The Book of Blood and Shadow was, for me, one of those reads that is almost but not quite right.  I enjoyed it as a read, but found myself far from blown away with a story that was more tepid than bone chilling.  The story starts with the gruesome murder of Nora’s best friend, Chris, but then backtracks to that fall in order to give us a greater scope on the scene.  Nora, Chris, and Chris’s freshman roommate, Max, are hired on as research assistants for a local scholar of old manuscripts, where they are set to translating from Latin.  Chris and Max are given the more prestigious task of attempting to translate and decode a manuscript that has been of interest to conspirators for centuries, while Nora is relegated to translating a pile of letters.  Nora, though put out by the belief that she has been assigned this ‘lesser’ task by virtue of being a high schooler or a girl, soon finds herself enraptured by the letter writer, Elizabeth’s, story.  Nora feels a certain kinship and understanding between herself and Elizabeth, feeling the need to keep her most private correspondence private, and understanding her words with more ease and depth over time.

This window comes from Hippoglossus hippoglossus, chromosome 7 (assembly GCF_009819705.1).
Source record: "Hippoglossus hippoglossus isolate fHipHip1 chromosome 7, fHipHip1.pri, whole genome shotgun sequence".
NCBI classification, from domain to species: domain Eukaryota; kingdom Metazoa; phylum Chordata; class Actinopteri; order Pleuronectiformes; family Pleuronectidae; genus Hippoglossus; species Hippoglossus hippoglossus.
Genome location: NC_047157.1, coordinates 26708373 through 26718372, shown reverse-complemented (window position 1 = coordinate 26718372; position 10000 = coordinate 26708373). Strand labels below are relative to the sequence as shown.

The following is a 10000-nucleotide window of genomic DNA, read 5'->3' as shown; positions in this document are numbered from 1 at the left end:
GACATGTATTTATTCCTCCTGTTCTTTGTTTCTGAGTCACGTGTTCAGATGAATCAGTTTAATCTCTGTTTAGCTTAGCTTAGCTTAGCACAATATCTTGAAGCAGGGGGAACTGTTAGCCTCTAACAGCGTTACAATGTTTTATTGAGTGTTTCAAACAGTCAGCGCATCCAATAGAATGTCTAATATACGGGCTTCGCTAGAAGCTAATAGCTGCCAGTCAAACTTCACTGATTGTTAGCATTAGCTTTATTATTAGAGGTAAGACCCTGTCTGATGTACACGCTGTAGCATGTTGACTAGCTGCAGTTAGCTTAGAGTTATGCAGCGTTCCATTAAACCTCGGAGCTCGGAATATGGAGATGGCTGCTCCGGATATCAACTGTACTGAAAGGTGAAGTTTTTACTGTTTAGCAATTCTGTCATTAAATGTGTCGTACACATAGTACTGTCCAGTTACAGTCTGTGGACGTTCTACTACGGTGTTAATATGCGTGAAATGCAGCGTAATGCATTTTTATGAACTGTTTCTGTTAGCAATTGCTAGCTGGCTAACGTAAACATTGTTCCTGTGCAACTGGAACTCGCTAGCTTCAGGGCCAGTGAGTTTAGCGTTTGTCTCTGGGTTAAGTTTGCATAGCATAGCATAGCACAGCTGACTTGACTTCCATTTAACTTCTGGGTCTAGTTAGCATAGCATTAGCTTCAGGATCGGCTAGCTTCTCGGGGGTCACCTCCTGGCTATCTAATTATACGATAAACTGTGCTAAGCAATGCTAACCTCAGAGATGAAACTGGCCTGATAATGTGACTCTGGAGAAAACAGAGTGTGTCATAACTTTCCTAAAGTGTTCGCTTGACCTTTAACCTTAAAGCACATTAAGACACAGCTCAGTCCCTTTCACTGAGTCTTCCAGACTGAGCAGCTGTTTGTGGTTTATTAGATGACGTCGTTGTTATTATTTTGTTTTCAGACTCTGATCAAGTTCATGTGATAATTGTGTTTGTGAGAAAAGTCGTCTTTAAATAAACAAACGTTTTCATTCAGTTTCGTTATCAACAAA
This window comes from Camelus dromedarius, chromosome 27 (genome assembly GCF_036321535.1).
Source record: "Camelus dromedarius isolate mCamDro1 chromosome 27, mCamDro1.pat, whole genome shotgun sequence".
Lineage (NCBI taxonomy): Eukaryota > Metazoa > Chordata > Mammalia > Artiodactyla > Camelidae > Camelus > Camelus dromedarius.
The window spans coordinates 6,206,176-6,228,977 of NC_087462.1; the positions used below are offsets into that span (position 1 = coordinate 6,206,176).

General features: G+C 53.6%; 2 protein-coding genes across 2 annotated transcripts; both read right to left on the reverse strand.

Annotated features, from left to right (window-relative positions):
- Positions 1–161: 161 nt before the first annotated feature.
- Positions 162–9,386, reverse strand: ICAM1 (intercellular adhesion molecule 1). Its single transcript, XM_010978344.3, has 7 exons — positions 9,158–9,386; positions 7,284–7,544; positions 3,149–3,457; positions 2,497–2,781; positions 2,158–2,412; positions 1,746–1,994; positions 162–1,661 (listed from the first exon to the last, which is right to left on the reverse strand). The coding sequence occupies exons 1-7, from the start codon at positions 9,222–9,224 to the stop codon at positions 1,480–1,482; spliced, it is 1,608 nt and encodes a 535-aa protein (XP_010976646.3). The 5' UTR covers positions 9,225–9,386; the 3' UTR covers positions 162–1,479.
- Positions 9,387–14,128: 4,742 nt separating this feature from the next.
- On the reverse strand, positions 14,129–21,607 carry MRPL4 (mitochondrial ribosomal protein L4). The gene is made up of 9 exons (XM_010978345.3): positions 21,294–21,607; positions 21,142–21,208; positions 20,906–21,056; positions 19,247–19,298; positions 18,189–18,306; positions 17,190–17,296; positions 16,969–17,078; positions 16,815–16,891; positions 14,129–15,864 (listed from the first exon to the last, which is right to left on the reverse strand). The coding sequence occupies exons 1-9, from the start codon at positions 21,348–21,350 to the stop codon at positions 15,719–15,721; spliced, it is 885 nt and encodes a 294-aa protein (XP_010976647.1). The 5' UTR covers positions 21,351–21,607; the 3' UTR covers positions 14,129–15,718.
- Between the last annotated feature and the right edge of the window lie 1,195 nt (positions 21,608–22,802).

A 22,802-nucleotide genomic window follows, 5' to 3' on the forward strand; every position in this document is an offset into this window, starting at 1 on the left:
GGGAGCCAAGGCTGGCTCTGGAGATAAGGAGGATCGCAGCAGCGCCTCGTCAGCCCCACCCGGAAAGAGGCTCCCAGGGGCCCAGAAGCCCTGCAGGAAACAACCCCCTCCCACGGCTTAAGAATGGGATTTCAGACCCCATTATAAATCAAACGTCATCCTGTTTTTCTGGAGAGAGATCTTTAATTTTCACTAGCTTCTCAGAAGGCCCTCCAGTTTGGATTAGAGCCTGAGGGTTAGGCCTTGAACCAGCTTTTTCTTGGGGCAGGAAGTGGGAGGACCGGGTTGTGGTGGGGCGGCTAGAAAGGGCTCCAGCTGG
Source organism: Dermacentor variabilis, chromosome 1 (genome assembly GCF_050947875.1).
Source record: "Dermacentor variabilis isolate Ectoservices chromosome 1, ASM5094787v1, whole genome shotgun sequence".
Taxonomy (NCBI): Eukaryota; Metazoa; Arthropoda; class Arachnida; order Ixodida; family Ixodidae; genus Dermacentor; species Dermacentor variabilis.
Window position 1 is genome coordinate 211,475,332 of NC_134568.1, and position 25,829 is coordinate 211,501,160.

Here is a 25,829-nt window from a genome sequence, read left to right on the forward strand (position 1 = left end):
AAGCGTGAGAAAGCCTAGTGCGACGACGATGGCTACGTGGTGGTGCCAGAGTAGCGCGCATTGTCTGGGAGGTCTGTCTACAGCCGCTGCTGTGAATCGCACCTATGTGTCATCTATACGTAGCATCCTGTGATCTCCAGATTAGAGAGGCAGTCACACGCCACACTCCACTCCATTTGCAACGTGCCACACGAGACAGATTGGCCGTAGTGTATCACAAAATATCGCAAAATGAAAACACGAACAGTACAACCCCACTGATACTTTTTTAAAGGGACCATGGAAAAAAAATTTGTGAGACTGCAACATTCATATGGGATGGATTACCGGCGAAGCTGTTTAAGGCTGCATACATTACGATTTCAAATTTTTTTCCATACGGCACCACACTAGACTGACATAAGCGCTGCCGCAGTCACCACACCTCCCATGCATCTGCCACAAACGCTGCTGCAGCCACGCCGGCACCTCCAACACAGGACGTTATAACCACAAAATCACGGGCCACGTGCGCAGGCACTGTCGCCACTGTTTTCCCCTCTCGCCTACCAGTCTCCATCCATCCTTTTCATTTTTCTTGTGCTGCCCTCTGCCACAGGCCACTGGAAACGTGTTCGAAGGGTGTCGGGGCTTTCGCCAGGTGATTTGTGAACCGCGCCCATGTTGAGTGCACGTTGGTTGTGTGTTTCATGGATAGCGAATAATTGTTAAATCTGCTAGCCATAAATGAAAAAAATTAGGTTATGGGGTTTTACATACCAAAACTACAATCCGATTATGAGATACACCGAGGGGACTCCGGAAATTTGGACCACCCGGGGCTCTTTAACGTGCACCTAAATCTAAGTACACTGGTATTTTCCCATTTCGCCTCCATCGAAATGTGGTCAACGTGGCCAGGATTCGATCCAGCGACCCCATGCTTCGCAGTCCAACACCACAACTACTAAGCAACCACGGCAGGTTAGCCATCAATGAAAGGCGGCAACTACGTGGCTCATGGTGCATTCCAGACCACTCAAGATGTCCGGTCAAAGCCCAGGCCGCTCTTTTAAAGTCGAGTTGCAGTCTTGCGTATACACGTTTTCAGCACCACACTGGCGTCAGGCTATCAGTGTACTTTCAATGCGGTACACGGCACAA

While all of the characters were well-written, I found myself unable to connect with any of them or feel truly invested in their futures.  Chris, undoubtedly the most likable character, is announced dead before the story even gets going.  Nora’s relationship to Chris, and to Elizabeth, were the only relationships I really felt in the book.  Her romance with Max seemed very lukewarm to me, and as such I couldn’t really grasp her devotion and faith in him (I’ll admit it, I’m prejudice against boys who recite poetry to come across as ‘smart’ or ‘romantic’, to me it just reads lame).  Nora’s relationship with Adriane also seemed rather mild, but I did enjoy having Adriane around as she was the only character that seemed to bring any humor to the book.  I suppose in the end, I would have to state that The Book of Blood and Shadow, as a mystery, seeks to be both plot and character driven, but is lacking somewhat on both accounts.